Geocaching—The Perfect Cabin Adventure for Curing Boredom

When you’re up at the cabin enjoying a bit of nature, it’s frustrating to hear the kids murmuring, “I’m bored.”

It happens all the time.  You finally get away for a nice, slow weekend full or relaxation.  But that slow pace is so counter to what people are used to today, that relaxation quickly turns to boredom.  Well, I have a solution for you.  In fact, I can think of dozens of them.  But this one in particular is a ton of fun and doesn’t require a lot of preparation.  If your kids are complaining about chronic boredom, or if you’re looking for ideas for activities to get outside and enjoy nature, I highly recommend geocaching.

What is Geocaching?

In case you haven’t heard of geocaching, here’s the basic rundown of what it is.

People all around the world have created little caches they are hidden everywhere.  Each cache has a little notepad called a logbook where you write your name and the date whenever you find the cache.  They usually contain little knick knacks that you can trade out or add to.  Some caches are really small so they might contain things as miniscule as paper clips of different colors.  It’s good practice to bring something with you to add to or trade with an item in the geocache.

When these caches are placed, the information about the cache is shared online.  The largest and most official geocaching repository is at (This is not an affiliate link.  I enjoy geocaching and this website is the best resource out there for geocache coordinates).  There you can find GPS coordinates, difficulty levels, and hints to help you find the cache once you get to the coordinates.

Then you just get outside and go find a cache.

There are 2 million geocaches around the world.  Yeah, that’s a lot.  And it’s always surprising to see where they turn up.  You would be surprised to find out how many geocaches are within only a few miles from your house.  If your cabin is somewhere that gets a reasonable number of visitors, you may find that there are geocaches nearby.  But if there aren’t, I suggest you make some for your own family, visitors, and other complete strangers to find.

What’s so fun about it?

First of all, geocaches get you outside and moving.  That alone is usually more exciting than sitting around the cabin.

Second, geocaches are a great way to enjoy the outdoors.  Going on a hike is great and all, and can be thoroughly enjoyable, but geocaching adds an element of excitement.  It’s like a treasure hunt.  There is a specific goal—to find the cache.  And that adds a lot of excitement to any hike or walk.

When you find your first cache, you’ll see exactly what I mean.

What stuff do I need?

To find a geocache, the first thing you’ll need is a GPS.  What’s pretty cool is that many of us carry one of those in our pockets every day in the form of a smartphone.  The only problem with a smartphone is that they’re not the best GPS receivers around.  And if you’re trudging through the woods down in a canyon, you may not get a very strong GPS signal.

The other problem is that if you’re using the maps on your phone, those maps are actually stored online, not on your phone.  So if you’re going to be somewhere without a data signal, like 3G or 4G, then you’ll need to plan ahead and download the maps for the area.  I have the maps for the route to my cabin and the surrounding area downloaded to my phone for that very reason.  I don’t have a data or even cell signal for most of the area around my cabin, so it’s important to me to have those maps available.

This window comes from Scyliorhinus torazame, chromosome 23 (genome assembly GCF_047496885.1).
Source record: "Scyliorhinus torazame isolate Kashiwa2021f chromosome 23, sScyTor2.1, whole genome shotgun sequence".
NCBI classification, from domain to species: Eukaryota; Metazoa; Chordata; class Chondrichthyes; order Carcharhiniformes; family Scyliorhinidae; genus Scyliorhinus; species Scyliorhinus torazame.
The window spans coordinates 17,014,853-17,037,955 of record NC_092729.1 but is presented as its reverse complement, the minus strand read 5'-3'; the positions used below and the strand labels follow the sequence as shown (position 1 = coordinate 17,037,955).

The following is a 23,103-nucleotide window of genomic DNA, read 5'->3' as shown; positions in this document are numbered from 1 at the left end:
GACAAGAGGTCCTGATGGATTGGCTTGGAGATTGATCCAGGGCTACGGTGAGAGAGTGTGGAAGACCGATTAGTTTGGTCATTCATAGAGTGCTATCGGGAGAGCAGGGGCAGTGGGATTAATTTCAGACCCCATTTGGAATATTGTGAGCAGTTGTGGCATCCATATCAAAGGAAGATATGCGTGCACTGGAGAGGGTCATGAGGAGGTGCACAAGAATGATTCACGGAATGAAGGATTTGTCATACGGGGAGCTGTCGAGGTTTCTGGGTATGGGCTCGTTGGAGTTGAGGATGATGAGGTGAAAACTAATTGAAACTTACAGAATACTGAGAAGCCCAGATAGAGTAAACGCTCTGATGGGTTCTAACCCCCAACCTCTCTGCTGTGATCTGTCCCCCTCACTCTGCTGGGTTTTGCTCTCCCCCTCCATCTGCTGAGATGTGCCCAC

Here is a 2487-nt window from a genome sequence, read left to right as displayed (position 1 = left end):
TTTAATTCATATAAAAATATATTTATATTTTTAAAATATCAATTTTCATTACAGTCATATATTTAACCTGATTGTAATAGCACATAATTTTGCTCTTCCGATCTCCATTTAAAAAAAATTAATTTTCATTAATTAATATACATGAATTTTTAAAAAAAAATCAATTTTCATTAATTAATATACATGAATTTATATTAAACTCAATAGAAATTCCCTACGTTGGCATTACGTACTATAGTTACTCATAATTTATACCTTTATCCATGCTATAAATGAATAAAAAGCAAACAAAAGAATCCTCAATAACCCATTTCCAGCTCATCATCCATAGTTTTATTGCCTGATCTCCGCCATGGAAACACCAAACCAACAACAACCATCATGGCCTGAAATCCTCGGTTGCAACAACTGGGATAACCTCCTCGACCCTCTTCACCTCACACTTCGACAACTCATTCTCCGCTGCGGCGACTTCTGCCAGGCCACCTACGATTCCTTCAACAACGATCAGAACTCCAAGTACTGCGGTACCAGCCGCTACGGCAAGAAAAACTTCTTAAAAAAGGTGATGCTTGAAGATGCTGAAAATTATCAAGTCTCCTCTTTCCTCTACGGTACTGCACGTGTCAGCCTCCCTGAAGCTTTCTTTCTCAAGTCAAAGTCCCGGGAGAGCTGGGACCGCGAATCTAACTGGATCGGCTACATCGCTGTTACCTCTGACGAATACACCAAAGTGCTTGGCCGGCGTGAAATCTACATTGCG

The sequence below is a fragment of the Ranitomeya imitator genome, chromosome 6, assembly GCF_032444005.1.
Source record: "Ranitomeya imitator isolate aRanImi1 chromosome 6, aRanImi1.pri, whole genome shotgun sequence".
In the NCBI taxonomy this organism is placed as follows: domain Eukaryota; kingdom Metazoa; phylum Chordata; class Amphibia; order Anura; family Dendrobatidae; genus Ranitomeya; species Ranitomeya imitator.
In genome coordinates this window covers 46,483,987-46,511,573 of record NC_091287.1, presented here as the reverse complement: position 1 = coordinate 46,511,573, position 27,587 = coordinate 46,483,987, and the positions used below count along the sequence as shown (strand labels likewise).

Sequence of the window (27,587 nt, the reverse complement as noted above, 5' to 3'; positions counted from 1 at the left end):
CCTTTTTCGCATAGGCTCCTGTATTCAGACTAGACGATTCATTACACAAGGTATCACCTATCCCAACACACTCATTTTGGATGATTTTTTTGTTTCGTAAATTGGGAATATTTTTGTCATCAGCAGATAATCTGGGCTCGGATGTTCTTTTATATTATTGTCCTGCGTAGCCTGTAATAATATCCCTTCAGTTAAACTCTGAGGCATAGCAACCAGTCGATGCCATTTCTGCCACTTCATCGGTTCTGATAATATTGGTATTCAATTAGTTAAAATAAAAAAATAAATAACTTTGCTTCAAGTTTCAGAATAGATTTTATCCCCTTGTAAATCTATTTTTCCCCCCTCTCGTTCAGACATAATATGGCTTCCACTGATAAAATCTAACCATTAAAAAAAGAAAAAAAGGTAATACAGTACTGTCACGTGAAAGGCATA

The cool thing is that at you can actually download an app for your phone to do all the geocaching you want in areas with data access.

If you’re going to be doing a lot of hiking, geocaching, and exploring in areas like I described above though, you might want to consider something a little better than your smartphone.  There are some fantastic GPS receivers that have much more functionality than your smartphone.  Here are a couple great options.

The Garmin eTrex 20 is a great starter GPS.  With expandable memory, it can store a lot of maps and data.  You can enter waypoints and plan out a great hiking trip.  It can also accept GPX files which are geocaching files with the coordinates, terrain, cache difficulty, hints, and everything you need to know all in one file.  So you don’t have to worry about printing that information off and punching the coordinates into the GPS manually.  However, to download the GPX files from the website you have to be a premium member.  If you’re interested, check out current pricing on Amazon by clicking here.

If you’re looking for something even more awesome then I would definitely go with the Garmin GPSMAP 64st.  It has a ton more features like the quad helix antenna that makes it work even when you’re in a deep canyon.  It also comes with 250,000 GPX files for geocaches from all over the world already loaded on the GPS.  You can see current pricing on this one on Amazon by just clicking here.

How do I get started?

Once you figure out what you’re going to use for GPS coordinates, you just need to find some caches nearby and get going.  Go to and setup a free account to get free access to coordinates for the many geocaches near your current location.  It’s really that easy.

If you have internet at your cabin, then it’s okay if you didn’t come prepared.  Just use your phone to download the maps of the surrounding area and look up some nearby geocaches.  Make sure you download the maps of the area to your phone.  Most map and gps apps have this functionality.  Then, enter the coordinates for the cache you want to find, and take note of the hints.  You might need them.

Now get outside.  There’s no excuse to be bored at the cabin on a beautiful day.

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